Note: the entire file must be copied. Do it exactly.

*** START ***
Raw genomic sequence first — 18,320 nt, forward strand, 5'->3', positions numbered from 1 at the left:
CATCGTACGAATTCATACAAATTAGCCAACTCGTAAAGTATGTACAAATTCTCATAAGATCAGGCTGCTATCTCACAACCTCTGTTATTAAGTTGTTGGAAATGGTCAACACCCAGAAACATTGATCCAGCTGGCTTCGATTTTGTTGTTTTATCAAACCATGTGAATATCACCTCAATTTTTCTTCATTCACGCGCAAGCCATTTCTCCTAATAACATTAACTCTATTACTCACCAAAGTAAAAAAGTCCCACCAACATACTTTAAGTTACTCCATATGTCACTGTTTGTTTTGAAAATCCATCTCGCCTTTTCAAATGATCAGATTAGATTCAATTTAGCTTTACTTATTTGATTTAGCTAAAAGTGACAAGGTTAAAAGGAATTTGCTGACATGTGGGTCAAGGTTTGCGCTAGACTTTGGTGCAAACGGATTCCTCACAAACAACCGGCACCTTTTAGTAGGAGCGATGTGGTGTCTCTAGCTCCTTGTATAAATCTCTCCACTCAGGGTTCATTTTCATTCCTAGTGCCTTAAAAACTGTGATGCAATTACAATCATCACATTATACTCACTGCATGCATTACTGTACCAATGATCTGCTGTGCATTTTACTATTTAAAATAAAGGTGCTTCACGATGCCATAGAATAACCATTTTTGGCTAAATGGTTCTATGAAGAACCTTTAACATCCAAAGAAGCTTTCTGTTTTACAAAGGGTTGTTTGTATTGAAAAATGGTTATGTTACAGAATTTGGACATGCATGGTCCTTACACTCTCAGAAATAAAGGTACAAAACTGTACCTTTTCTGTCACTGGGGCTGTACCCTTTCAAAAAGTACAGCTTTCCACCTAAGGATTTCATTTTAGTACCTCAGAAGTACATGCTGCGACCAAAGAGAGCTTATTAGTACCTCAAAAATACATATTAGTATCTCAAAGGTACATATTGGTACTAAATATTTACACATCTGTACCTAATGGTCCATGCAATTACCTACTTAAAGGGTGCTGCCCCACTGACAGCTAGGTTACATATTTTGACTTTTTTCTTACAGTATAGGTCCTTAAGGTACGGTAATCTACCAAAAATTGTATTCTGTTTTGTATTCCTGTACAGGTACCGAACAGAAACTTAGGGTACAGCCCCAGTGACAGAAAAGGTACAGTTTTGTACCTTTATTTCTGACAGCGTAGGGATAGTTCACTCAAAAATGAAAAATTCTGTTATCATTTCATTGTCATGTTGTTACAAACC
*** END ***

Raw genomic sequence first — 18,320 nt, forward strand, 5'->3', positions numbered from 1 at the left:
CATCGTACGAATTCATACAAATTAGCCAACTCGTAAAGTATGTACAAATTCTCATAAGATCAGGCTGCTATCTCACAACCTCTGTTATTAAGTTGTTGGAAATGGTCAACACCCAGAAACATTGATCCAGCTGGCTTCGATTTTGTTGTTTTATCAAACCATGTGAATATCACCTCAATTTTTCTTCATTCACGCGCAAGCCATTTCTCCTAATAACATTAACTCTATTACTCACCAAAGTAAAAAAGTCCCACCAACATACTTTAAGTTACTCCATATGTCACTGTTTGTTTTGAAAATCCATCTCGCCTTTTCAAATGATCAGATTAGATTCAATTTAGCTTTACTTATTTGATTTAGCTAAAAGTGACAAGGTTAAAAGGAATTTGCTGACATGTGGGTCAAGGTTTGCGCTAGACTTTGGTGCAAACGGATTCCTCACAAACAACCGGCACCTTTTAGTAGGAGCGATGTGGTGTCTCTAGCTCCTTGTATAAATCTCTCCACTCAGGGTTCATTTTCATTCCTAGTGCCTTAAAAACTGTGATGCAATTACAATCATCACATTATACTCACTGCATGCATTACTGTACCAATGATCTGCTGTGCATTTTACTATTTAAAATAAAGGTGCTTCACGATGCCATAGAATAACCATTTTTGGCTAAATGGTTCTATGAAGAACCTTTAACATCCAAAGAAGCTTTCTGTTTTACAAAGGGTTGTTTGTATTGAAAAATGGTTATGTTACAGAATTTGGACATGCATGGTCCTTACACTCTCAGAAATAAAGGTACAAAACTGTACCTTTTCTGTCACTGGGGCTGTACCCTTTCAAAAAGTACAGCTTTCCACCTAAGGATTTCATTTTAGTACCTCAGAAGTACATGCTGCGACCAAAGAGAGCTTATTAGTACCTCAAAAATACATATTAGTATCTCAAAGGTACATATTGGTACTAAATATTTACACATCTGTACCTAATGGTCCATGCAATTACCTACTTAAAGGGTGCTGCCCCACTGACAGCTAGGTTACATATTTTGACTTTTTTCTTACAGTATAGGTCCTTAAGGTACGGTAATCTACCAAAAATTGTATTCTGTTTTGTATTCCTGTACAGGTACCGAACAGAAACTTAGGGTACAGCCCCAGTGACAGAAAAGGTACAGTTTTGTACCTTTATTTCTGACAGCGTAGGGATAGTTCACTCAAAAATGAAAAATTCTGTTATCATTTCATTGTCATGTTGTTACAAACC